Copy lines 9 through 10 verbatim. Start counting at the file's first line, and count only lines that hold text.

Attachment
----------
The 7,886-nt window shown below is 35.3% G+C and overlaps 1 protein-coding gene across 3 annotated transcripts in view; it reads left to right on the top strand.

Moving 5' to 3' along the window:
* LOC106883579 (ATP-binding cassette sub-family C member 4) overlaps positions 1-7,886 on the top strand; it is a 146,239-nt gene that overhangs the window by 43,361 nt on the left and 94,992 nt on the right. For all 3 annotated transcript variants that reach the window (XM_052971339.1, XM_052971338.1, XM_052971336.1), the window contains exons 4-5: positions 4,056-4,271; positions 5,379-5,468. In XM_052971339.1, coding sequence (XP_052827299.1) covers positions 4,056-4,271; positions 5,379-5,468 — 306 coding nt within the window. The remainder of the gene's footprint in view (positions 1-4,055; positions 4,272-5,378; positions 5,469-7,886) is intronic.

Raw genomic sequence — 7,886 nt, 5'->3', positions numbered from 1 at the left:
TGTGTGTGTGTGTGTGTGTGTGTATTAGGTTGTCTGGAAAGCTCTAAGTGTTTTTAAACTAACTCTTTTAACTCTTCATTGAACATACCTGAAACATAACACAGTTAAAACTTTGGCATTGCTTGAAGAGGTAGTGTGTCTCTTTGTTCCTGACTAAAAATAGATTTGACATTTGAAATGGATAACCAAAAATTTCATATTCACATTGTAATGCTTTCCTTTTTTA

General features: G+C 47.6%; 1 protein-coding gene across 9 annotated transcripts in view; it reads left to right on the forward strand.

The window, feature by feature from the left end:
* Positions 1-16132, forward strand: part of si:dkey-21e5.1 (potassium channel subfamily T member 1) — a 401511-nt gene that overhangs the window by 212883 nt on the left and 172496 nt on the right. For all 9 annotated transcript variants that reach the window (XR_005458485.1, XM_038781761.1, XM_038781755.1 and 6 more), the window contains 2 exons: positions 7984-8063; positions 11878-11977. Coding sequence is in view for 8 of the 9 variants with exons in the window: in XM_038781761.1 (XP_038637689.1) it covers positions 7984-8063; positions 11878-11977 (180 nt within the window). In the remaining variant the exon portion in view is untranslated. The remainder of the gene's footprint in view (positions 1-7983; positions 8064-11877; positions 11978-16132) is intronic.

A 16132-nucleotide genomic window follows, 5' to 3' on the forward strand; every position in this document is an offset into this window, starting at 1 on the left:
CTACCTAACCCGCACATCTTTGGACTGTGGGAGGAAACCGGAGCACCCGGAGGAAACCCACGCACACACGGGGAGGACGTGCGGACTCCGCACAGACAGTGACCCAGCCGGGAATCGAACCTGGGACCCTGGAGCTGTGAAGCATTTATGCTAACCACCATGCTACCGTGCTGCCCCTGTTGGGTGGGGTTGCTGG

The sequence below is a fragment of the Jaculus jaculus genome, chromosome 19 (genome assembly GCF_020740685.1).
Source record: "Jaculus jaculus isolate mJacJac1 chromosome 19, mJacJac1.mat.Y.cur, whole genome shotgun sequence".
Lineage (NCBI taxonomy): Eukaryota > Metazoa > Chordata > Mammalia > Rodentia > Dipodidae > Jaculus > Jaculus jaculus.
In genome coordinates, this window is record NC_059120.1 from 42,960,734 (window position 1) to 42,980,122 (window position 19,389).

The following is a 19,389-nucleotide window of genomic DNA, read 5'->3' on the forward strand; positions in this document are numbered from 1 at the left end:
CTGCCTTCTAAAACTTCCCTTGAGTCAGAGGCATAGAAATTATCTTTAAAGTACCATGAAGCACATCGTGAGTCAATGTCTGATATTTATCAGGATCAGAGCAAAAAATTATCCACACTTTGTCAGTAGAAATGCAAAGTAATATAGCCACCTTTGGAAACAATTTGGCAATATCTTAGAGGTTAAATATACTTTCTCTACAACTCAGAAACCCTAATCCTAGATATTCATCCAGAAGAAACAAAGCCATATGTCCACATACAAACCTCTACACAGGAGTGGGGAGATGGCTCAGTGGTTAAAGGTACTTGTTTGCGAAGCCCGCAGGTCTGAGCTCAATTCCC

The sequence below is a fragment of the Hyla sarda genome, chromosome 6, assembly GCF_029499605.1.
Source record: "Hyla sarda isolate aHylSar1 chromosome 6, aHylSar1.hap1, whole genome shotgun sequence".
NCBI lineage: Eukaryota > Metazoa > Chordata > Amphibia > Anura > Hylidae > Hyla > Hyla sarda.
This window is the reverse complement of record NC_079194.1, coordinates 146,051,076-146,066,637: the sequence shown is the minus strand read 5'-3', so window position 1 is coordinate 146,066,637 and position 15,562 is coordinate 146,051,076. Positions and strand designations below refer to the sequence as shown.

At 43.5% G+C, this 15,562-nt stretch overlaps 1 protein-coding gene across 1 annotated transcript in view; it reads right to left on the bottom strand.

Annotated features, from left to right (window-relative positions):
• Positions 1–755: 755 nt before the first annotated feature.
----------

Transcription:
A 16132-nucleotide genomic window follows, 5' to 3' on the forward strand; every position in this document is an offset into this window, starting at 1 on the left:
CTACCTAACCCGCACATCTTTGGACTGTGGGAGGAAACCGGAGCACCCGGAGGAAACCCACGCACACACGGGGAGGACGTGCGGACTCCGCACAGACAGTGACCCAGCCGGGAATCGAACCTGGGACCCTGGAGCTGTGAAGCATTTATGCTAACCACCATGCTACCGTGCTGCCCCTGTTGGGTGGGGTTGCTGG